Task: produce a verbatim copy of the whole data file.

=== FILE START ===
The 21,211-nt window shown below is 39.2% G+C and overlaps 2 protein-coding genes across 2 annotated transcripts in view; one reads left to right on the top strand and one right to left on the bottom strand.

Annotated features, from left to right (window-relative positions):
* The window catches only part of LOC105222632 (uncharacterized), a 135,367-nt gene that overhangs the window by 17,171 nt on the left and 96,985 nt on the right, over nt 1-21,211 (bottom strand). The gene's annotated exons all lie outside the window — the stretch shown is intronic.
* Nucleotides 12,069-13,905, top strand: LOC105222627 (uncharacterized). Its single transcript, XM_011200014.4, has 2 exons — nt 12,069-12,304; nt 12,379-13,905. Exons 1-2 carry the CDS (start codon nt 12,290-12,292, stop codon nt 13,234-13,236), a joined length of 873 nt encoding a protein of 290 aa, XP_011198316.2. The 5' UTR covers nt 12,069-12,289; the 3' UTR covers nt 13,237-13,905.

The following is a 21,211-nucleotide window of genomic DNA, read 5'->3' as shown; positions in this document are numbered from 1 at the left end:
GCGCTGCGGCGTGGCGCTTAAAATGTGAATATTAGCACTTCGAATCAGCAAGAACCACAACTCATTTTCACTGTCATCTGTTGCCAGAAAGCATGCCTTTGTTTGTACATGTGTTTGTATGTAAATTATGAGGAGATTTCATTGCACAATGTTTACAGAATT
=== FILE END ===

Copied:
The 21,211-nt window shown below is 39.2% G+C and overlaps 2 protein-coding genes across 2 annotated transcripts in view; one reads left to right on the top strand and one right to left on the bottom strand.

Annotated features, from left to right (window-relative positions):
* The window catches only part of LOC105222632 (uncharacterized), a 135,367-nt gene that overhangs the window by 17,171 nt on the left and 96,985 nt on the right, over nt 1-21,211 (bottom strand). The gene's annotated exons all lie outside the window — the stretch shown is intronic.
* Nucleotides 12,069-13,905, top strand: LOC105222627 (uncharacterized). Its single transcript, XM_011200014.4, has 2 exons — nt 12,069-12,304; nt 12,379-13,905. Exons 1-2 carry the CDS (start codon nt 12,290-12,292, stop codon nt 13,234-13,236), a joined length of 873 nt encoding a protein of 290 aa, XP_011198316.2. The 5' UTR covers nt 12,069-12,289; the 3' UTR covers nt 13,237-13,905.

The following is a 21,211-nucleotide window of genomic DNA, read 5'->3' as shown; positions in this document are numbered from 1 at the left end:
GCGCTGCGGCGTGGCGCTTAAAATGTGAATATTAGCACTTCGAATCAGCAAGAACCACAACTCATTTTCACTGTCATCTGTTGCCAGAAAGCATGCCTTTGTTTGTACATGTGTTTGTATGTAAATTATGAGGAGATTTCATTGCACAATGTTTACAGAATT